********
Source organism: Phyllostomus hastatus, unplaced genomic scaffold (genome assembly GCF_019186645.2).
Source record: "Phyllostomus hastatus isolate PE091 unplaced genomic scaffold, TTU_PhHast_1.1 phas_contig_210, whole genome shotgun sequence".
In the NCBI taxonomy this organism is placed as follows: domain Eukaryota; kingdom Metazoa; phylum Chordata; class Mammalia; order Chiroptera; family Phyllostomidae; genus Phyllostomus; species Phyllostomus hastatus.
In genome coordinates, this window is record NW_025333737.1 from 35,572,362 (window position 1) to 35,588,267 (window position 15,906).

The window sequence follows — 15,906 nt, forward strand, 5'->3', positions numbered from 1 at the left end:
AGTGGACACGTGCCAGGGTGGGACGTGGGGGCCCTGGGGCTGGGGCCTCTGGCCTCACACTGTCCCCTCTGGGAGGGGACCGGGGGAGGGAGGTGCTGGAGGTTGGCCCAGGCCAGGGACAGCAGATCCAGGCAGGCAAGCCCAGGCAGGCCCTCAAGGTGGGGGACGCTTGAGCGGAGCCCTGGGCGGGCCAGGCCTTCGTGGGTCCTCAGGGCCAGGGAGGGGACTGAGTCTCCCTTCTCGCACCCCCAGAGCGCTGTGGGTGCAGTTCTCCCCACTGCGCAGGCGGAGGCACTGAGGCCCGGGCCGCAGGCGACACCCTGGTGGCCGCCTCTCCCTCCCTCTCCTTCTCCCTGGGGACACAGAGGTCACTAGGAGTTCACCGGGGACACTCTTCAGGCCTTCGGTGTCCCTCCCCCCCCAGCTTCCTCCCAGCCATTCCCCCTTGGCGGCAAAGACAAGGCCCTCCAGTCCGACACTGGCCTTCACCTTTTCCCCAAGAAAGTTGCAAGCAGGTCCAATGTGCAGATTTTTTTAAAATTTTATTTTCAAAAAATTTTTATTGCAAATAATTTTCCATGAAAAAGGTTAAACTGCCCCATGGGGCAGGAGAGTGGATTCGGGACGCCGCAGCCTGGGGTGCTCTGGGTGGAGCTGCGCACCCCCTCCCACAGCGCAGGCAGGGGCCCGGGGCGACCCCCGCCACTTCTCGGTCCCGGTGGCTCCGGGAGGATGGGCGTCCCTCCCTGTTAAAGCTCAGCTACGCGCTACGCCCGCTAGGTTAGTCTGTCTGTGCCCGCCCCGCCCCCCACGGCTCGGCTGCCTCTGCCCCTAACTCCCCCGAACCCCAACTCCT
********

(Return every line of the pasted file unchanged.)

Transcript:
Source organism: Phyllostomus hastatus, unplaced genomic scaffold (genome assembly GCF_019186645.2).
Source record: "Phyllostomus hastatus isolate PE091 unplaced genomic scaffold, TTU_PhHast_1.1 phas_contig_210, whole genome shotgun sequence".
In the NCBI taxonomy this organism is placed as follows: domain Eukaryota; kingdom Metazoa; phylum Chordata; class Mammalia; order Chiroptera; family Phyllostomidae; genus Phyllostomus; species Phyllostomus hastatus.
In genome coordinates, this window is record NW_025333737.1 from 35,572,362 (window position 1) to 35,588,267 (window position 15,906).

The window sequence follows — 15,906 nt, forward strand, 5'->3', positions numbered from 1 at the left end:
AGTGGACACGTGCCAGGGTGGGACGTGGGGGCCCTGGGGCTGGGGCCTCTGGCCTCACACTGTCCCCTCTGGGAGGGGACCGGGGGAGGGAGGTGCTGGAGGTTGGCCCAGGCCAGGGACAGCAGATCCAGGCAGGCAAGCCCAGGCAGGCCCTCAAGGTGGGGGACGCTTGAGCGGAGCCCTGGGCGGGCCAGGCCTTCGTGGGTCCTCAGGGCCAGGGAGGGGACTGAGTCTCCCTTCTCGCACCCCCAGAGCGCTGTGGGTGCAGTTCTCCCCACTGCGCAGGCGGAGGCACTGAGGCCCGGGCCGCAGGCGACACCCTGGTGGCCGCCTCTCCCTCCCTCTCCTTCTCCCTGGGGACACAGAGGTCACTAGGAGTTCACCGGGGACACTCTTCAGGCCTTCGGTGTCCCTCCCCCCCCAGCTTCCTCCCAGCCATTCCCCCTTGGCGGCAAAGACAAGGCCCTCCAGTCCGACACTGGCCTTCACCTTTTCCCCAAGAAAGTTGCAAGCAGGTCCAATGTGCAGATTTTTTTAAAATTTTATTTTCAAAAAATTTTTATTGCAAATAATTTTCCATGAAAAAGGTTAAACTGCCCCATGGGGCAGGAGAGTGGATTCGGGACGCCGCAGCCTGGGGTGCTCTGGGTGGAGCTGCGCACCCCCTCCCACAGCGCAGGCAGGGGCCCGGGGCGACCCCCGCCACTTCTCGGTCCCGGTGGCTCCGGGAGGATGGGCGTCCCTCCCTGTTAAAGCTCAGCTACGCGCTACGCCCGCTAGGTTAGTCTGTCTGTGCCCGCCCCGCCCCCCACGGCTCGGCTGCCTCTGCCCCTAACTCCCCCGAACCCCAACTCCT